The OAuth2 working group published a new general security best current practices document which recommends a new approach for using OAuth2 to invoke API from JavaScript in Single Page Applications (SPAs). Namely, it suggests to use the authorization code grant with Proof Key for Code Exchange (PKCE) to request access tokens from SPAs, as opposed to the original OAuth2 spec proposing use of the implicit grant for that scenario.

The new guidance does not stem from any newly discovered vulnerability: if you are satisfied with the threat model of your SPAs based on current guidance, you have no new reasons to update. That said, the new guidance does confer significant advantages: it is strongly recommended that you consider it, especially for brand new applications.

If you choose this new approach, the Auth0 endpoints support all the features you need to start using the new approach today.

A More Detailed Summary

The original OAuth2 specification introduces the implicit grant in SPAs as the way JavaScript code can obtain access tokens and call APIs directly from a browser. Returning access tokens in a URL (the technique used by the implicit grant for SPAs) is fraught by known systemic issues requiring explicit mitigation. However, given the state of browser and web technologies when the grant was first introduced, that was also the only game in town for the scenario.

The OAuth2 working group determined it's time to recommend a different grant to obtain access tokens from SPAs — specifically the authorization code grant for public clients with PKCEMain drivers appear to have been the ubiquity of CORS and the emergence of sender-constrained technologies.

The new recommendation imposes more requirements on the authorization server, but it doesn't suffer from the issues inherent in returning access tokens in a URL. That results in less mitigation logic required by the client.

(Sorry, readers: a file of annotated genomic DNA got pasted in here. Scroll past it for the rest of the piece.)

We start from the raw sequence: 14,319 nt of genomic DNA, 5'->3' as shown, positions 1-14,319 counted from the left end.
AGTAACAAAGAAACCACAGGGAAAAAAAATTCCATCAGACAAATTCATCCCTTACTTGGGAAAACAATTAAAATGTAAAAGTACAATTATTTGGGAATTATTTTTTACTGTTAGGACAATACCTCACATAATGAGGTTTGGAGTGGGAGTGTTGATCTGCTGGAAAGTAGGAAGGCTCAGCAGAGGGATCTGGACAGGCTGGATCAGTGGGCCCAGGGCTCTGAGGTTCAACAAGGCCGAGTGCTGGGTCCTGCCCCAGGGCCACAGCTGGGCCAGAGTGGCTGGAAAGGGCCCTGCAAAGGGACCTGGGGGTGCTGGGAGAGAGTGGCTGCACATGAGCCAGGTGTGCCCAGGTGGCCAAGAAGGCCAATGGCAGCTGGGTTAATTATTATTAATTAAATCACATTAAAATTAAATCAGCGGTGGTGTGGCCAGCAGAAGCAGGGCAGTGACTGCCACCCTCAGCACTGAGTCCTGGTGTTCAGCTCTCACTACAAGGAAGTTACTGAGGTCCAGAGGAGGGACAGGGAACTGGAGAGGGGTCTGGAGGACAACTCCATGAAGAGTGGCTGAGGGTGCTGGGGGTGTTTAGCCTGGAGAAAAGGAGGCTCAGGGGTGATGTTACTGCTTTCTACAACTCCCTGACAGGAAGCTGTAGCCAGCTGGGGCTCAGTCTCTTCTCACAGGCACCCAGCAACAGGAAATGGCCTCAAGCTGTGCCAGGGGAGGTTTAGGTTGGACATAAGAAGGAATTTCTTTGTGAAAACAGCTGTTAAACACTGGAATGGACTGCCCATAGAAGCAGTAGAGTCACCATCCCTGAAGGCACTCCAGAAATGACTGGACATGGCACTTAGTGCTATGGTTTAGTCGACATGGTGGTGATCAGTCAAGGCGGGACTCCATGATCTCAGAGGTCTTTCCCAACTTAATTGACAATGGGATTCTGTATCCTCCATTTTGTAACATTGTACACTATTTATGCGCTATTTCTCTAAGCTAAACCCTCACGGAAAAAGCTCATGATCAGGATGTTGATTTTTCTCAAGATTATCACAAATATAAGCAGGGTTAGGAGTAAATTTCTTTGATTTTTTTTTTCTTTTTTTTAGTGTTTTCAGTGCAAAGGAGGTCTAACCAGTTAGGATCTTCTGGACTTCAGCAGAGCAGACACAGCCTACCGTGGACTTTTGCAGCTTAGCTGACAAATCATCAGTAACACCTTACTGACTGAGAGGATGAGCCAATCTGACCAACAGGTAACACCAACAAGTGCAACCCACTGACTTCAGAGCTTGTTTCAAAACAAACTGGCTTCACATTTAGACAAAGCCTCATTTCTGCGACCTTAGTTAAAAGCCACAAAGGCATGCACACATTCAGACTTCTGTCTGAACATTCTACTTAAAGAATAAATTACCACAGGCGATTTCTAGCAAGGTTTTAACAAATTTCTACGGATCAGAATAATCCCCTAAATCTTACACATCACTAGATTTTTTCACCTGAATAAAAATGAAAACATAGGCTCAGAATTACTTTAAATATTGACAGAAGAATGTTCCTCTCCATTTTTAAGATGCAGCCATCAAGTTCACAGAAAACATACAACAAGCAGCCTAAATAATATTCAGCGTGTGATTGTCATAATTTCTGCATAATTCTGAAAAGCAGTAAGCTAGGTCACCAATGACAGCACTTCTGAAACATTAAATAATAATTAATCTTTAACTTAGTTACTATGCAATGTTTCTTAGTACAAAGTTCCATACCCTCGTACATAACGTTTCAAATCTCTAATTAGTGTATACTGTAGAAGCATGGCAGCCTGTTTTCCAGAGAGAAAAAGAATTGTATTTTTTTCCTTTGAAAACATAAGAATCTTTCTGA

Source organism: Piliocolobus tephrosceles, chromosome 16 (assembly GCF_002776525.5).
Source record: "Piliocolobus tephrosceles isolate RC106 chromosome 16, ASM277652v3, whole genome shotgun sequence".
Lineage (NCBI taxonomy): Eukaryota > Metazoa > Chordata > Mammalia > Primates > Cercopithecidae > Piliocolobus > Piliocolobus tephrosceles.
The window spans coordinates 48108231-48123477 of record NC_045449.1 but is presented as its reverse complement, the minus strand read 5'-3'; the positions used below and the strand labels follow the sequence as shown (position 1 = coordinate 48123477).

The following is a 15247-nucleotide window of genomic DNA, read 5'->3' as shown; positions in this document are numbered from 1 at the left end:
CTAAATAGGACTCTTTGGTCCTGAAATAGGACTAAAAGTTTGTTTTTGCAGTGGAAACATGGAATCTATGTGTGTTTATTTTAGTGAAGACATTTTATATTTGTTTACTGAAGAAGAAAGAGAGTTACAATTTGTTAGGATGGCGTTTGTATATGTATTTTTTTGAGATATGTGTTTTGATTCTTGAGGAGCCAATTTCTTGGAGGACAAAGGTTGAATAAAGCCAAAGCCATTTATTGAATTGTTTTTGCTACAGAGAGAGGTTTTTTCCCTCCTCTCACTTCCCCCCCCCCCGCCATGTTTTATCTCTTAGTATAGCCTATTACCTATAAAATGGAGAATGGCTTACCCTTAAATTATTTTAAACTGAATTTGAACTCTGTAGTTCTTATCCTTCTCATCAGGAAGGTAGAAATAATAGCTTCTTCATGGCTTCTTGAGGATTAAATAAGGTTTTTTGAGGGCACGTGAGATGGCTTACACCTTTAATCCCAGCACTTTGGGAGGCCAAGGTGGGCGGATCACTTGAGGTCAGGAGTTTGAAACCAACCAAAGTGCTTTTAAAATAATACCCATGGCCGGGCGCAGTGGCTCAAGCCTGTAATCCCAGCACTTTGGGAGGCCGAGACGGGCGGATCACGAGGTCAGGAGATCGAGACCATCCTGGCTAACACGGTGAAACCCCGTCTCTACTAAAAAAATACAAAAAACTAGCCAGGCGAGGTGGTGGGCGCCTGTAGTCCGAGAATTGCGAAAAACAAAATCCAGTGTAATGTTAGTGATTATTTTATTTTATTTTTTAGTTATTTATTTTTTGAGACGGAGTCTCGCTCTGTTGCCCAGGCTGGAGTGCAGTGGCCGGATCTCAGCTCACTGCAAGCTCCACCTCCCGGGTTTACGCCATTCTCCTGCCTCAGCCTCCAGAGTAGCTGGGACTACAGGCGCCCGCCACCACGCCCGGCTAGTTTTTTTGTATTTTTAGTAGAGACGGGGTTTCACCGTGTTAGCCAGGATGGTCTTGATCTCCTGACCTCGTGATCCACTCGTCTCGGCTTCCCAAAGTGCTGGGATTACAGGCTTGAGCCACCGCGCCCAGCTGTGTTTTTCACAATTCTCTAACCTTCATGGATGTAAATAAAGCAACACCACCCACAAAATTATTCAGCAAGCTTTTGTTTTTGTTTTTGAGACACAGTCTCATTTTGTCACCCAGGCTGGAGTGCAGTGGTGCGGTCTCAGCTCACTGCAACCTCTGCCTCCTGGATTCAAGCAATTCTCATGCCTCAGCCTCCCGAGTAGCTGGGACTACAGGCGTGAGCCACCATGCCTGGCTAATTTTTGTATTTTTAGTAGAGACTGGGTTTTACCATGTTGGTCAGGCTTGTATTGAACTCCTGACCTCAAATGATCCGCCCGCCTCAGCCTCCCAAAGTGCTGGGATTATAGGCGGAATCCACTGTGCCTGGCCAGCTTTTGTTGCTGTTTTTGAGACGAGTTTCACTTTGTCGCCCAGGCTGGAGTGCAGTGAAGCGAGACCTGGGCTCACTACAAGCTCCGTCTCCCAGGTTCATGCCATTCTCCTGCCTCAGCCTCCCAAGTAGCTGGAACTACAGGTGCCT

How does this impact developers like yourself?

  • If you are building a new SPA, you should consider implementing the new guidance based on authorization code with PKCE. More details below.
  • If you already have SPA apps in your portfolio, they are likely based on the implicit flow — and almost certainly already take steps to mitigate the known issues the approach entails. It is up to you to decide whether you are still satisfied with the mitigations you already have in place, or if it's worth it to update your code to adhere to the new recommendations.

If you want to implement the new recommendations, you'll need to verify whether the authorization server you are using in your apps support the features required to correctly implement the authorization code grant from JavaScript.

If you are using Auth0:

  • The existing Auth0 JavaScript SDKs are based on the traditional guidance. Please ensure you are implementing the mitigations that are appropriate for your scenario. More about this later in the post.
  • The Auth0 endpoints support all the features required to implement the new recommendation: you can find sample code later in this post
  • Support for the new approach will soon be available in Auth0 JS SDKs

That's the short version! The rest of the post will greatly expand on that, helping you to understand the problems the new approach is poised to solve, what concrete options you have available today and what might be coming.

"Auth0 Principal Architect @vibronet on the implication of new OAuth2 security BCP for implicit grant and SPAs."